Before The Premiere Of His Alien Rescore, Cory Kilduff Talks The Importance Of Music In Film.
Whether the casual moviegoers even realizes it, music plays a huge role in the way in which a film narrative is portrayed. Its inclusion or absence can heighten the mood of a scene, and its style an wholly influence the entire tone of a movie.
Me? I’m kind of a nut when it comes to film scores, even going so far as to collect them on vinyl. So when we announced our collaborative screening of Cory Kilduff’s Alien rescore at the new Alamo Drafthouse in The Cedars on June 20, I was pretty hyped up by the idea. Turns out, I’m not the only one. Pretty much as soon as the event was announced, KERA’s Art & Seek, also intrigued by the notion, brought Kilduff into its studios for an on-air interview. And, just a couple of weeks after the announcement, tickets to the screening sold out.
Fortunately, that doesn’t mean everyone else is being totally left out in the cold. On the night of the June 20 screening, prior to the theater being opened for seating, we’ll be throwing an open-to-the-public party where Kilduff will b DJing some of his favorite ’70s and ’80s movie songs and scores. And, already, there’s talk of more screenings being added at Alamo Drafthouses locally and across the country.
Still, I had all sorts of questions about Kilduff’s motives here. I mean, why even bother recreating something that’s already held in such high esteem? Fortunately, he was kind enough to grant me some time to answer some questions along these lines, as well as others about his process and his thoughts on how he can take advantage of the skills he’s developed throughout this effort moving forward.
There are a lot of iconic movie score out there. Why re-do Alien?
It’s really two reasons. One, I thought there was something cool I could do with it because the original is so orchestral and the look of that movie sort of makes you feel nostalgic for the way it looks. So I thought I could combine that with a nostalgic synth score and have maximum opportunity to have a juxtaposition between the two scores. The second reason is almost 90 percent of it: It’s the only movie out of the ones I was considering that I could get without the original score.
OK. Talk about that…
So there’s this one Blu-ray that comes with an alternate score and the way they set up the Blu-ray is there’s just a track of audio and effects and then an audio score of one score. So when you rip it, you can just get the dialogue without the score. Most other DVDs and Blu-rays are flattened so the dialogue and the music are together.
Musically, you started off in a heavy metal/hardcore band — The Rise — down in Austin. So how did you transition to electronica?
Well, we incorporated synths and electronics because we were such an eclectic group of dudes that it was one of those things I ended up bringing — a love of EDM like Squarepusher, Kid 606, Atari Teenage Riot and Aphex Twin. And, at the same time, we were trying to best incorporated that. We ended up pulling a lot from the Refused record [The Shape of Punk to Come]. We saw that as a roadmap and built on it. So when [The Rise] came to an end in 2005, me and one of the other members, James, decided to do the electronic thing because you don’t need a lot of people or a practice space. We basically cut out all of the things that sucks about being in a band. At the beginning, we started doing very noisy digital stuff and then turned to more “upstanding” dance music and producing loads of other people. So when that project kind of ended, I didn’t know what I wanted to do for a while. And I knew I wanted to do filmmaking for a while and I thought, “I need to learn everything about it.” And then I thought of my history with music, so I figured I would start doing a score and I started adapting everything from dance and electronic music into writing more for a movie. I don’t think that my style will ever be as orchestral or traditional like Hans Zimmer, but I think I can do something cool with my synth knowledge.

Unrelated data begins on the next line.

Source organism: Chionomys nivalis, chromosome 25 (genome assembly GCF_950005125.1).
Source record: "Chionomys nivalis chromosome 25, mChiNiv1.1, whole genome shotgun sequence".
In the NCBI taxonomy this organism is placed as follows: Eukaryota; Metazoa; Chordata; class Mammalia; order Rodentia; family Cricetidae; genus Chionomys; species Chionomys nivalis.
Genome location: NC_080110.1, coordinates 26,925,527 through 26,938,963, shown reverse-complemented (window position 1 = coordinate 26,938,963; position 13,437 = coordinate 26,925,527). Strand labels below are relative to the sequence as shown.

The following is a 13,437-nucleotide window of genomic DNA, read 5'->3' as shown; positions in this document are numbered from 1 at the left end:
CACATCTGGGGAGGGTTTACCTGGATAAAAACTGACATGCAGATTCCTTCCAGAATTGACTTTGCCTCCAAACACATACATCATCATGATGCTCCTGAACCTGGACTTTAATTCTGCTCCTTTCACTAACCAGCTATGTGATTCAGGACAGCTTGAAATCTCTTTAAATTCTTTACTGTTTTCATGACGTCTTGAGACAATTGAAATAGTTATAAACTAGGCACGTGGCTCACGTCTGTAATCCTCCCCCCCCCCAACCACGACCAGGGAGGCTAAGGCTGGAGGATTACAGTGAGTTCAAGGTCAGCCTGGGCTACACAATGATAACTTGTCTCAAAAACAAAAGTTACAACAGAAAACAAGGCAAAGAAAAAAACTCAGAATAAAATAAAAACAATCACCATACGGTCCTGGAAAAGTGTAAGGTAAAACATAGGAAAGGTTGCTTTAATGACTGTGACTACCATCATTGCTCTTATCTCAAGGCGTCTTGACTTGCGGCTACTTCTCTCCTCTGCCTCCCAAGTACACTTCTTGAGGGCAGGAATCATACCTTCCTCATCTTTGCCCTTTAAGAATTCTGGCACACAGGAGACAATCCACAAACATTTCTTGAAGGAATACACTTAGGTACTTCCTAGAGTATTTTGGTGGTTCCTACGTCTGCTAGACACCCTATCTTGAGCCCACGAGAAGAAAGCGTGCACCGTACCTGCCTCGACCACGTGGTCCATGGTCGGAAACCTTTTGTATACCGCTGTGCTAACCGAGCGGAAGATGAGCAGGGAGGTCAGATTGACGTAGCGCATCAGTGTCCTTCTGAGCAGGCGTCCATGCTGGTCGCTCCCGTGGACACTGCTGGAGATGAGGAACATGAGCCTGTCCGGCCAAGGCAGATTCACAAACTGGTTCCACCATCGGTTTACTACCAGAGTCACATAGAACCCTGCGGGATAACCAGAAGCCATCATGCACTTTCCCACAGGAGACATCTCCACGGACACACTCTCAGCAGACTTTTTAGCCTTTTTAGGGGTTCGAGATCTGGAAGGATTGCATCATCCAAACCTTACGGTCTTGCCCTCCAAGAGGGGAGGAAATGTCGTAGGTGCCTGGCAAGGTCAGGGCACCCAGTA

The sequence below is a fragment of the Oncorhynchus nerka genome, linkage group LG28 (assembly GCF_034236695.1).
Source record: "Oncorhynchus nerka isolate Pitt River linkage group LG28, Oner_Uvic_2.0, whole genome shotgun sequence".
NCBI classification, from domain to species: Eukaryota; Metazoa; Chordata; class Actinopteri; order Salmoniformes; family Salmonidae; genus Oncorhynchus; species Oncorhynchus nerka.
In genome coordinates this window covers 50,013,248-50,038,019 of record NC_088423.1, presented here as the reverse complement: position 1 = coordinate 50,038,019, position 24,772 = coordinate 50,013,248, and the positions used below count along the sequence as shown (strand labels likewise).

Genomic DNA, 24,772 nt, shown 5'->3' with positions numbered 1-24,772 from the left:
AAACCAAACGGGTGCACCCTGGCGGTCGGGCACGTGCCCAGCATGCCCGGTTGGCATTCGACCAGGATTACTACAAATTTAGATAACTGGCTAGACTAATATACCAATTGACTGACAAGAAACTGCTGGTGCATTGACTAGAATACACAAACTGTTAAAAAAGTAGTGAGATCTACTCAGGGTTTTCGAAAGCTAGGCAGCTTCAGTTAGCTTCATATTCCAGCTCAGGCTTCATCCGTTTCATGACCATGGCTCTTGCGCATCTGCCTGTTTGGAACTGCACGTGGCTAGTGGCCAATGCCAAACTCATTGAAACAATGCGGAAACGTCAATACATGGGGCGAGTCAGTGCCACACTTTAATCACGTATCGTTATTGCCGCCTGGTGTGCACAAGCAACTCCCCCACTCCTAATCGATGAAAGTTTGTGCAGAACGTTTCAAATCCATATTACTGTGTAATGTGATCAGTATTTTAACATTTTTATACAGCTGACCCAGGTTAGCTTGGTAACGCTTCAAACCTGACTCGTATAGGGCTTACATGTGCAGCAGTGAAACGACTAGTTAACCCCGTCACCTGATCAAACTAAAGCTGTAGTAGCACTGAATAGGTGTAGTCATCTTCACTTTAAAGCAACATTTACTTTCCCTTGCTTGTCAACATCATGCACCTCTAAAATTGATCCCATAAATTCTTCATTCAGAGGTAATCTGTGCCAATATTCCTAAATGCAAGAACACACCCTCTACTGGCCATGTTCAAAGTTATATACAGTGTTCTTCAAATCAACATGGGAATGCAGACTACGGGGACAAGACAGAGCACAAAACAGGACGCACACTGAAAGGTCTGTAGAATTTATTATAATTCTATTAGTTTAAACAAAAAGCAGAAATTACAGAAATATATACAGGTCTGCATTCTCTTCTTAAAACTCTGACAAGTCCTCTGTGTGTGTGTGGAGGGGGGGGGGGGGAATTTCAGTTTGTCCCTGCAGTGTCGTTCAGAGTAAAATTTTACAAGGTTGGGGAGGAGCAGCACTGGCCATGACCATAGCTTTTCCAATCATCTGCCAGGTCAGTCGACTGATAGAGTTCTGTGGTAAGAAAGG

I listened to both your score and the original Jerry Goldsmith one for a couple of days at work. On the first side, there’s a song with a chorus that has a sense of awe and reverence for the fact this crew discovers an alien life form which doesn’t show up.
That was one of my things I wanted to do. I wanted to try to change the feeling of a scene. I wanted this score to feel a little sadder a little more empathetic. The original is really good about creating suspense and letting there be some space. I wanted to see if I could create tension with repetition and sparse bass all the while building layers.
So you tried to enhance or alter the mood of the scene?
There’s scenes where they’re just to be scary, and I added more “sad” chords to make everything feel more reluctant. So, like, at the end, when Ripley has to kill the Xenomorph, that was very triumphant in the Goldsmith score. I tried to make it a bummer that she has to kill the alien and also that the Xenomorph had to die. It was just doing its thing. So I just wanted to shift the way you feel with just music.
I feel that. I’ve read some essays with revisionist takes on the Alien franchise — and one recurring idea is the thought that the aliens are maybe more sympathetics characters than they’re initially believed to be. In Aliens, when Ripley is fighting the Queen, she’s just trying to protect her babies. So to get a little philosophical, as a budding filmmaker, what do you think is the purpose of a score?
It’s there to heighten and aid the emotional impact of everything that’s going on in the screen. It’s a tool that the director uses to steer your emotions in one direction. I think that’s its function and then I look at movies without scores and how that affects the mood. I was recently coming out of The Witch, which was so awesome. I loved it. But one of the guys behind me was like, “Yeah, it was pretty good but it wouldn’t have been as suspenseful without the music.” And I just wanted to turn around and tell him that this is not how it works. Music is all part of it. It’s not like you go home and say, “Yeah, Pop-Tarts are pretty good, but without the filling they would just be bread.” It’s all about aiding and enhancing the mood.
How many times would you say you ended up watching Alien while creating the score?
It’s tough to say because there would be times when I would just be zoned into a specific 20-minute section, so I would just loop that for hours and then walk away. But I guess if I add up the time I spent, I saw the movie 200 times. The thing is, you’re not paying attention. You’re mostly looking for things happening in conjunction with what I’m writing. I can’t remember the last time I watched the movie and just watched it straight without thinking, “Oh, I need to fix this part.”
To expand on that, can you talk us through the process of creating the score? You mentioned looping the same scene over and over.